The Council of Australian Postgraduate Associations(CAPA) is not at all surprised that the Higher Education Legislation is on the agenda for the House of Representatives today. It is almost as if the Federal Government wants to introduce this legislation under the cover of confusion created by a current constitutional crisis.
This bill cuts funding for domestic student education, exploits students to compensate for continued budget failures, and retroactively changes the terms of student loans in a way even banks would never dare attempt. It is a bill with few redeeming qualities and has been rejected by the entire sector.
The Minister for Education and Training has done his best to obscure this issue with cherry picked data and massaged figures on university funding. But worse still, is the Minister has stooped to interfering in the collective bargaining process at a number of universities in order to push this bogus bill.
It would seem that the Minister is trying to convince people that universities have not already paid their fair share in budget repair (Universities Australia has already shown that Higher Education has already been hit by $4 billion for budget repair). Further cuts to universities will have detrimental effects to the higher education sector and to students themselves.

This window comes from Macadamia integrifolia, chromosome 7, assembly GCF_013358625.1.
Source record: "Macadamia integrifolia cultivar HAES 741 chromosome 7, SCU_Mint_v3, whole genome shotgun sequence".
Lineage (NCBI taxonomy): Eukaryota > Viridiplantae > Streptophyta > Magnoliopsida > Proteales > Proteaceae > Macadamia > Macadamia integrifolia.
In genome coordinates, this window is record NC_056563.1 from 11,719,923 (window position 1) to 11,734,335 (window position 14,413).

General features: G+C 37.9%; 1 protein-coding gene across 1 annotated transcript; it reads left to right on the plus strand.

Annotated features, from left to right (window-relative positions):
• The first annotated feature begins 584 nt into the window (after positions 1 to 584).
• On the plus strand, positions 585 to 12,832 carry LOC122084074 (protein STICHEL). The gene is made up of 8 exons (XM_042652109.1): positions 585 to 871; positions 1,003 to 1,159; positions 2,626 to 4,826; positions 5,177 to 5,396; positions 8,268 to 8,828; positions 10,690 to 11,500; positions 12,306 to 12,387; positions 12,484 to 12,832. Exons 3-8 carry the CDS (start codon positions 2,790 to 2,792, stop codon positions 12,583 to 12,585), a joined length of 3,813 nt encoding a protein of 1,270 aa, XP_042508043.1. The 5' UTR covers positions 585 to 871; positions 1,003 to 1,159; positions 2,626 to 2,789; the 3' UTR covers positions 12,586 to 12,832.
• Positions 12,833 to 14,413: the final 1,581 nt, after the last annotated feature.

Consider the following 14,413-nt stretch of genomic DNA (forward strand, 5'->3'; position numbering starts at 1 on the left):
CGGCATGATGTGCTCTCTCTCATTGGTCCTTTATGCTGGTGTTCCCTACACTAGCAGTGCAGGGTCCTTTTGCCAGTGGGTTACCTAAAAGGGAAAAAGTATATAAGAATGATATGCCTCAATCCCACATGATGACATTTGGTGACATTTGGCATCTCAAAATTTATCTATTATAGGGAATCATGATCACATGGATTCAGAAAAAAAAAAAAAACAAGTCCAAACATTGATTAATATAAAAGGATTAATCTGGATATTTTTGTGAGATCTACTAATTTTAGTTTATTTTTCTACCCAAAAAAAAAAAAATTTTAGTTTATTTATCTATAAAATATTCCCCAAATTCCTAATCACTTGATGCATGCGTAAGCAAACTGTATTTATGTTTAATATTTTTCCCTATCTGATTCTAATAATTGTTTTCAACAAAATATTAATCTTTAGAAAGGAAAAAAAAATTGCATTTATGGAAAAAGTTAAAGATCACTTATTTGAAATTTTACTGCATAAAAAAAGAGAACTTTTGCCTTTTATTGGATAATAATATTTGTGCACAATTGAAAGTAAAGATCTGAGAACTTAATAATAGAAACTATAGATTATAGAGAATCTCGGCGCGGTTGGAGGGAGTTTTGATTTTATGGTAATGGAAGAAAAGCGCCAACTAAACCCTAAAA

The Minister seems to think that universities can afford these cuts with no ill effect, even though there have been countless restructures and thousands of job cuts sector-wide due to lack of funding. The bill would aggravate existing pressures on students and new graduate, who already contend with dropping employability, increasing cost of living, and qualification creep which forces students to study longer to be competitive in the job market.
But while the Minister may be out of touch with the Higher Education Sector CAPA remains confident that the cross-benchers will understand the importance of education, research and universities within their local communities as well as to the young people around Australia. The cross-benchers know the jobs that universities bring to their local community, the importance of supporting students from regional and low-SES backgrounds, and the ability for education to literally change lives. The cross-benchers understand the importance of an accessible and affordable education to all Australian students and will do the right thing, of that CAPA is sure.
CAPA National President Peter Derbyshire says
“Before the minister uses examples like UWA as an organization that can afford funding cuts he should remember the 300 staff that lost their jobs last year”
“This legislation is taking the same path as the failures of the past with nothing but the manipulation of data and threats of cutting funding elsewhere being used to strongarm the cross-bench, and, like the Pyne reforms, the cross-bench will see through this and stop the bill”
“Every time there is a cut to domestic student funding universities are pushed further to attracting international students and using them as cash cows.”
“The benefits of universities are being lost in the discussion, a university not only provides education and research but they also provide jobs to the local communities, jobs that are at risk when funding is slashed as they have been in the past.”
For Comment: CAPA National President Peter Derbyshire
M: 0435 047 817